Reference designs with USB ready connectivity are available from Semtech, allowing equipment manufacturers and software developers to quickly evaluate the low latency performance of BlueRiver AV over IP technology for SDVoE, and the benefits it brings to a wide range of powerful KVM applications. There’s lots more to come in this BlueRiver applications blog series, including a look at why SDVoE, powered by BlueRiver, is replacing the traditional matrix switch for high performance AV switching and distribution.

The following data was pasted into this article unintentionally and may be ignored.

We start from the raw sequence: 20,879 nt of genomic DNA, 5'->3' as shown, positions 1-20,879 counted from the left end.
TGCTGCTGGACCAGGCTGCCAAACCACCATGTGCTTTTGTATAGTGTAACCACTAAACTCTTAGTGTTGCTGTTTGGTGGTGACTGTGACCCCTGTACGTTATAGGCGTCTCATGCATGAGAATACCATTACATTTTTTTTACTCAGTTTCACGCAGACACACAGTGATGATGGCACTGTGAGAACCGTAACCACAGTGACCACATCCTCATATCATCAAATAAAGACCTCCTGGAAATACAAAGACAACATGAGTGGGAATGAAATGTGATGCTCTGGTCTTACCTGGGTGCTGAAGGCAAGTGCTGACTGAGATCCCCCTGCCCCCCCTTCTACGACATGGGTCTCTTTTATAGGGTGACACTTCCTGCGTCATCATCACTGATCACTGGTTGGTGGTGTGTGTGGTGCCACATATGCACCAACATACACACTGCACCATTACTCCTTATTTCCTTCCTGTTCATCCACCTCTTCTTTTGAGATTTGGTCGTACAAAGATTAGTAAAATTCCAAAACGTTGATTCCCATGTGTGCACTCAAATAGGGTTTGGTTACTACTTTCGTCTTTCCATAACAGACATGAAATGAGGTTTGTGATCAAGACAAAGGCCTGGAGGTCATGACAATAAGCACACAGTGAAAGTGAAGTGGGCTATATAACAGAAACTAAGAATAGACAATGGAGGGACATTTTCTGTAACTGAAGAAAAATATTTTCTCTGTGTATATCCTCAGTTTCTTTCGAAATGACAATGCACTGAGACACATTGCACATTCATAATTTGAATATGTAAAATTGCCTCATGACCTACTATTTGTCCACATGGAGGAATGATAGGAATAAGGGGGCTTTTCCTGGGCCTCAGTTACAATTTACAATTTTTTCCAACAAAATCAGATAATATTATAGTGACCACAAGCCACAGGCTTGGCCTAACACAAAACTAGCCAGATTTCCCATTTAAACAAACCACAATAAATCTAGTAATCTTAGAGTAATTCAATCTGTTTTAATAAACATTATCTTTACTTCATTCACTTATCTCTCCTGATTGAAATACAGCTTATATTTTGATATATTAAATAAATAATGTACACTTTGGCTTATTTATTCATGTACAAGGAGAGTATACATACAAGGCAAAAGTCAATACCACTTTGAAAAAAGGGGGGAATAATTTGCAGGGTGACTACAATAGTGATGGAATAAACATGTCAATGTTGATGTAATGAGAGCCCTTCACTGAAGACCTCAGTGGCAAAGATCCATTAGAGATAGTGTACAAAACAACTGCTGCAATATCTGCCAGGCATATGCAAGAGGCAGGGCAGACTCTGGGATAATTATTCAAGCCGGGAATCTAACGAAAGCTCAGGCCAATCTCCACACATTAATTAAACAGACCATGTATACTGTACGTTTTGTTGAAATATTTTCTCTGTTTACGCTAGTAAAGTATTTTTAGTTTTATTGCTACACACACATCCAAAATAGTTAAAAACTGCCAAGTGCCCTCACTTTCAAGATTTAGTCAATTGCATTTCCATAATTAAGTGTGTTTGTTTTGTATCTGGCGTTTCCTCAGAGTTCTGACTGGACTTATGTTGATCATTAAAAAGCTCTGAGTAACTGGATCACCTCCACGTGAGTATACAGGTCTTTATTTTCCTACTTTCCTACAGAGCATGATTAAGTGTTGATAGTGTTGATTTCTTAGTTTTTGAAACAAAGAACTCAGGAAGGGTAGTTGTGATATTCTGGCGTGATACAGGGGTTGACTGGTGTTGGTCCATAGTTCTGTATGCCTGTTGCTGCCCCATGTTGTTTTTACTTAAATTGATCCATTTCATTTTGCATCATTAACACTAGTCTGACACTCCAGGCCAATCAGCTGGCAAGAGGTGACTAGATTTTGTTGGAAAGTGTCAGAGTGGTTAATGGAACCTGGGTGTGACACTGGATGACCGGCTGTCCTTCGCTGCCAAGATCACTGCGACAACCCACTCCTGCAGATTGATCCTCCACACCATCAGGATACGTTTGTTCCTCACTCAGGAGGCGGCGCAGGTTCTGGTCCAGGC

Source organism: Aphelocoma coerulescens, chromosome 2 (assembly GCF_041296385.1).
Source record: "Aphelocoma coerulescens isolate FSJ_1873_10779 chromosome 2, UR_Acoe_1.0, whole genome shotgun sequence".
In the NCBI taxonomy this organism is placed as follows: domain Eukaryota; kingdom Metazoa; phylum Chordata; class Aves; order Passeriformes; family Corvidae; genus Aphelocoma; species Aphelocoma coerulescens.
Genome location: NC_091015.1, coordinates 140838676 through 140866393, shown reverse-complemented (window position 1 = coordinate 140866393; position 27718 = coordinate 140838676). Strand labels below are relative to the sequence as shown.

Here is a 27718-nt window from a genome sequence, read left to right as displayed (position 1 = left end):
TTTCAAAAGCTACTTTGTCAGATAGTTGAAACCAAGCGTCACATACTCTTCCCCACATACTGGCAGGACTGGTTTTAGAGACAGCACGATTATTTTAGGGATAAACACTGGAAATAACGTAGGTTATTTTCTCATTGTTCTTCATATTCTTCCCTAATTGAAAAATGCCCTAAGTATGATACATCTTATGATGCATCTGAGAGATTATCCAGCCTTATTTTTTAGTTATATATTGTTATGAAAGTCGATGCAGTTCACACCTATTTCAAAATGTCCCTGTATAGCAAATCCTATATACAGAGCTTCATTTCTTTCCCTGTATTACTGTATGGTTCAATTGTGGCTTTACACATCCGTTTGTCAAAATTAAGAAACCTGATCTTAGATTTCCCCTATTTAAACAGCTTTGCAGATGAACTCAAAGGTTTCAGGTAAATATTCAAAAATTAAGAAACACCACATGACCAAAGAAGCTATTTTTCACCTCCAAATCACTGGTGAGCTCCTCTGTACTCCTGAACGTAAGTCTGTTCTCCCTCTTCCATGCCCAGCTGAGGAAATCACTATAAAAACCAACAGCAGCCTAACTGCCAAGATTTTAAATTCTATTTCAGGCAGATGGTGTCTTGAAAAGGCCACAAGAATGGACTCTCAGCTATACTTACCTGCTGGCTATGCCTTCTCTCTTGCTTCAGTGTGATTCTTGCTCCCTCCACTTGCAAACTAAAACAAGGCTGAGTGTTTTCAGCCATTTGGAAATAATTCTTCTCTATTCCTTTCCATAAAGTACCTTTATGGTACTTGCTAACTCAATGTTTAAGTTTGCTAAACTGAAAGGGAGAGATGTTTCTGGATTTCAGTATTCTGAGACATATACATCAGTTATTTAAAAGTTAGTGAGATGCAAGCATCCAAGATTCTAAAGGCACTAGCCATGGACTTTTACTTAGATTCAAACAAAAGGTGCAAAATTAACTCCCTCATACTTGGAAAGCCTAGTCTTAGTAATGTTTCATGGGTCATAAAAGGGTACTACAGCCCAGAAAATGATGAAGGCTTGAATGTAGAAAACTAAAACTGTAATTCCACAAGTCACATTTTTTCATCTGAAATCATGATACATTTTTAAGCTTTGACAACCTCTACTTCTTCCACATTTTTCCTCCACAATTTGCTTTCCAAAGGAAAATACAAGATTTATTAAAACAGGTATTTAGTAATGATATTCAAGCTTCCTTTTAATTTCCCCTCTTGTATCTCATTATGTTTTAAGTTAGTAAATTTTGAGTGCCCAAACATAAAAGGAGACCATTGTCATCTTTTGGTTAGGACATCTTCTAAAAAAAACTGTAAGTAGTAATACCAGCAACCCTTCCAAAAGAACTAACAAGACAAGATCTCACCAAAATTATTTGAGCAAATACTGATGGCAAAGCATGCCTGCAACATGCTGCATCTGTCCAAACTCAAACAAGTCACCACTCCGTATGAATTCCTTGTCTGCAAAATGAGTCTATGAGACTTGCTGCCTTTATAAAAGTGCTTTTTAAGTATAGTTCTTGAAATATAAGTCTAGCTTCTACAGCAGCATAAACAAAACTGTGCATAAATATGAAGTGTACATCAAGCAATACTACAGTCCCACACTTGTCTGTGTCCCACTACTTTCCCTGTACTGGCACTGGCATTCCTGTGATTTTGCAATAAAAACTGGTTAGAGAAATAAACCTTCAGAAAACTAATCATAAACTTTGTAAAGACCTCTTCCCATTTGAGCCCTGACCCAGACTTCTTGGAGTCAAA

You can learn more about the power and flexibility of BlueRiver solutions for SDVoE in the webinar, “BlueRiver ASIC: Enabling a New Class of SDVoE Products,” and why key Pro AV applications, from matrix switch replacement to full end-point integration require the power and flexibility of SDVoE at the Semtech Professional AV Applications webpages.
Semtech, the Semtech logo and BlueRiver are registered trademarks or service marks of Semtech Corporation or its affiliates. SDVoE is a trademark or service mark of the SDVoE Alliance®.